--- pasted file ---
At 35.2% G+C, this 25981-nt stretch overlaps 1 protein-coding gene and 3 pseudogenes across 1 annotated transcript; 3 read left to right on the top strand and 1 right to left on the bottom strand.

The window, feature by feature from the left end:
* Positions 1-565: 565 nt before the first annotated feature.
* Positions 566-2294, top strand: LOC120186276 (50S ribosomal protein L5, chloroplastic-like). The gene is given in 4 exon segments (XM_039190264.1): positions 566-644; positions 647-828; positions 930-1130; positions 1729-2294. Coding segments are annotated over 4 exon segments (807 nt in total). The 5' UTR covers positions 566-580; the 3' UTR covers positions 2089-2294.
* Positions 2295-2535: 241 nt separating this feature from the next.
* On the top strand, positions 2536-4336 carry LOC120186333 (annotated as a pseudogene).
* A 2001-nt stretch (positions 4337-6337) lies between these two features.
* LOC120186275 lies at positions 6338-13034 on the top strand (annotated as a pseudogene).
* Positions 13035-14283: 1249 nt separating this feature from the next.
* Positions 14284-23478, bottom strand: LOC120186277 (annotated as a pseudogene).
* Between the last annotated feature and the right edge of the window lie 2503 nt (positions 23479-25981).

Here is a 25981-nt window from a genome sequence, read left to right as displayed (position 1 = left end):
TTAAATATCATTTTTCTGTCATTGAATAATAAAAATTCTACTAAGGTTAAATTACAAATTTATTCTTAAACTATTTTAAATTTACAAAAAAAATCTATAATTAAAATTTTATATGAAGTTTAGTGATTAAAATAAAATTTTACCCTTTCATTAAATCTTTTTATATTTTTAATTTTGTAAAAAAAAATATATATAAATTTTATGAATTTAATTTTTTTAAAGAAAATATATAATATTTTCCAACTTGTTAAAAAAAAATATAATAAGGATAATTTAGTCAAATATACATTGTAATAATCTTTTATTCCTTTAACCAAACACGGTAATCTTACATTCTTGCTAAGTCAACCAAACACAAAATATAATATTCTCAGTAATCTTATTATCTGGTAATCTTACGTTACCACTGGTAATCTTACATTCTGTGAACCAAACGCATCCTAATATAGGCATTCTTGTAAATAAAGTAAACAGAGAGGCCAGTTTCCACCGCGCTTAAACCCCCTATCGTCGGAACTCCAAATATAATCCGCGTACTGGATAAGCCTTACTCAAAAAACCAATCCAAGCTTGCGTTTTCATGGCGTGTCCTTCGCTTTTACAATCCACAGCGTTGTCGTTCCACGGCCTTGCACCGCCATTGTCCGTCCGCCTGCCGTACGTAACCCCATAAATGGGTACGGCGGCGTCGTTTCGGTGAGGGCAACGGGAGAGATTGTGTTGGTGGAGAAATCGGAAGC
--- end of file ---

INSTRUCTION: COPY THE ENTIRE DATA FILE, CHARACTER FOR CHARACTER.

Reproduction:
At 35.2% G+C, this 25981-nt stretch overlaps 1 protein-coding gene and 3 pseudogenes across 1 annotated transcript; 3 read left to right on the top strand and 1 right to left on the bottom strand.

The window, feature by feature from the left end:
* Positions 1-565: 565 nt before the first annotated feature.
* Positions 566-2294, top strand: LOC120186276 (50S ribosomal protein L5, chloroplastic-like). The gene is given in 4 exon segments (XM_039190264.1): positions 566-644; positions 647-828; positions 930-1130; positions 1729-2294. Coding segments are annotated over 4 exon segments (807 nt in total). The 5' UTR covers positions 566-580; the 3' UTR covers positions 2089-2294.
* Positions 2295-2535: 241 nt separating this feature from the next.
* On the top strand, positions 2536-4336 carry LOC120186333 (annotated as a pseudogene).
* A 2001-nt stretch (positions 4337-6337) lies between these two features.
* LOC120186275 lies at positions 6338-13034 on the top strand (annotated as a pseudogene).
* Positions 13035-14283: 1249 nt separating this feature from the next.
* Positions 14284-23478, bottom strand: LOC120186277 (annotated as a pseudogene).
* Between the last annotated feature and the right edge of the window lie 2503 nt (positions 23479-25981).

Here is a 25981-nt window from a genome sequence, read left to right as displayed (position 1 = left end):
TTAAATATCATTTTTCTGTCATTGAATAATAAAAATTCTACTAAGGTTAAATTACAAATTTATTCTTAAACTATTTTAAATTTACAAAAAAAATCTATAATTAAAATTTTATATGAAGTTTAGTGATTAAAATAAAATTTTACCCTTTCATTAAATCTTTTTATATTTTTAATTTTGTAAAAAAAAATATATATAAATTTTATGAATTTAATTTTTTTAAAGAAAATATATAATATTTTCCAACTTGTTAAAAAAAAATATAATAAGGATAATTTAGTCAAATATACATTGTAATAATCTTTTATTCCTTTAACCAAACACGGTAATCTTACATTCTTGCTAAGTCAACCAAACACAAAATATAATATTCTCAGTAATCTTATTATCTGGTAATCTTACGTTACCACTGGTAATCTTACATTCTGTGAACCAAACGCATCCTAATATAGGCATTCTTGTAAATAAAGTAAACAGAGAGGCCAGTTTCCACCGCGCTTAAACCCCCTATCGTCGGAACTCCAAATATAATCCGCGTACTGGATAAGCCTTACTCAAAAAACCAATCCAAGCTTGCGTTTTCATGGCGTGTCCTTCGCTTTTACAATCCACAGCGTTGTCGTTCCACGGCCTTGCACCGCCATTGTCCGTCCGCCTGCCGTACGTAACCCCATAAATGGGTACGGCGGCGTCGTTTCGGTGAGGGCAACGGGAGAGATTGTGTTGGTGGAGAAATCGGAAGC